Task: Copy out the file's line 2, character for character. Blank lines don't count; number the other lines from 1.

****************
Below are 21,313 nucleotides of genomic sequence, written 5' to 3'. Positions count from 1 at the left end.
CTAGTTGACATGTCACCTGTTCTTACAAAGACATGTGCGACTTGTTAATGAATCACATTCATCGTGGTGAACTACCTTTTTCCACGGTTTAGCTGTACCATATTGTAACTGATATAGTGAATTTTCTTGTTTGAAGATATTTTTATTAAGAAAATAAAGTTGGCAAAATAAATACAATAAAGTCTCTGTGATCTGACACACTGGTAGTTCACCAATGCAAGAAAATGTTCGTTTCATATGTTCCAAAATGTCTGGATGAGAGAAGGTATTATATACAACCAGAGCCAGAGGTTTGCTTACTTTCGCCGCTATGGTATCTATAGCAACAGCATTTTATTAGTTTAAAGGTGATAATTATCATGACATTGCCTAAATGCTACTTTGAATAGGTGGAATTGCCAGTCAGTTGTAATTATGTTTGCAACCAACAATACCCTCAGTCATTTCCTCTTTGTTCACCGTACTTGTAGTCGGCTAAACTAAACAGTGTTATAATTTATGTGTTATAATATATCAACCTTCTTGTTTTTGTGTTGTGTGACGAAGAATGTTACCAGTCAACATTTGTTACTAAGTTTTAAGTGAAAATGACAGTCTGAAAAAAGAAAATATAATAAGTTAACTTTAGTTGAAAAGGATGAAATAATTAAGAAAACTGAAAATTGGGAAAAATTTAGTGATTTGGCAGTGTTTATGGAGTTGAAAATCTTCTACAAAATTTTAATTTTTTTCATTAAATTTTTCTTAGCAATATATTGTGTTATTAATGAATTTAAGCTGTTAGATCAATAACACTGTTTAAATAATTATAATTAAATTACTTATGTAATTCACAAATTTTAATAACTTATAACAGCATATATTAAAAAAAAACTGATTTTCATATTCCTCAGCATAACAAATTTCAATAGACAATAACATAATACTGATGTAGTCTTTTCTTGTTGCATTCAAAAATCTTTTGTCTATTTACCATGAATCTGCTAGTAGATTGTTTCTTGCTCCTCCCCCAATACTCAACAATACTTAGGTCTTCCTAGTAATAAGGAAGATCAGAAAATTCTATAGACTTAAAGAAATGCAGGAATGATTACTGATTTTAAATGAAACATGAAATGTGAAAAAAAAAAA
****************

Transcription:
CTAGTTGACATGTCACCTGTTCTTACAAAGACATGTGCGACTTGTTAATGAATCACATTCATCGTGGTGAACTACCTTTTTCCACGGTTTAGCTGTACCATATTGTAACTGATATAGTGAATTTTCTTGTTTGAAGATATTTTTATTAAGAAAATAAAGTTGGCAAAATAAATACAATAAAGTCTCTGTGATCTGACACACTGGTAGTTCACCAATGCAAGAAAATGTTCGTTTCATATGTTCCAAAATGTCTGGATGAGAGAAGGTATTATATACAACCAGAGCCAGAGGTTTGCTTACTTTCGCCGCTATGGTATCTATAGCAACAGCATTTTATTAGTTTAAAGGTGATAATTATCATGACATTGCCTAAATGCTACTTTGAATAGGTGGAATTGCCAGTCAGTTGTAATTATGTTTGCAACCAACAATACCCTCAGTCATTTCCTCTTTGTTCACCGTACTTGTAGTCGGCTAAACTAAACAGTGTTATAATTTATGTGTTATAATATATCAACCTTCTTGTTTTTGTGTTGTGTGACGAAGAATGTTACCAGTCAACATTTGTTACTAAGTTTTAAGTGAAAATGACAGTCTGAAAAAAGAAAATATAATAAGTTAACTTTAGTTGAAAAGGATGAAATAATTAAGAAAACTGAAAATTGGGAAAAATTTAGTGATTTGGCAGTGTTTATGGAGTTGAAAATCTTCTACAAAATTTTAATTTTTTTCATTAAATTTTTCTTAGCAATATATTGTGTTATTAATGAATTTAAGCTGTTAGATCAATAACACTGTTTAAATAATTATAATTAAATTACTTATGTAATTCACAAATTTTAATAACTTATAACAGCATATATTAAAAAAAAACTGATTTTCATATTCCTCAGCATAACAAATTTCAATAGACAATAACATAATACTGATGTAGTCTTTTCTTGTTGCATTCAAAAATCTTTTGTCTATTTACCATGAATCTGCTAGTAGATTGTTTCTTGCTCCTCCCCCAATACTCAACAATACTTAGGTCTTCCTAGTAATAAGGAAGATCAGAAAATTCTATAGACTTAAAGAAATGCAGGAATGATTACTGATTTTAAATGAAACATGAAATGTGAAAAAAAAAAA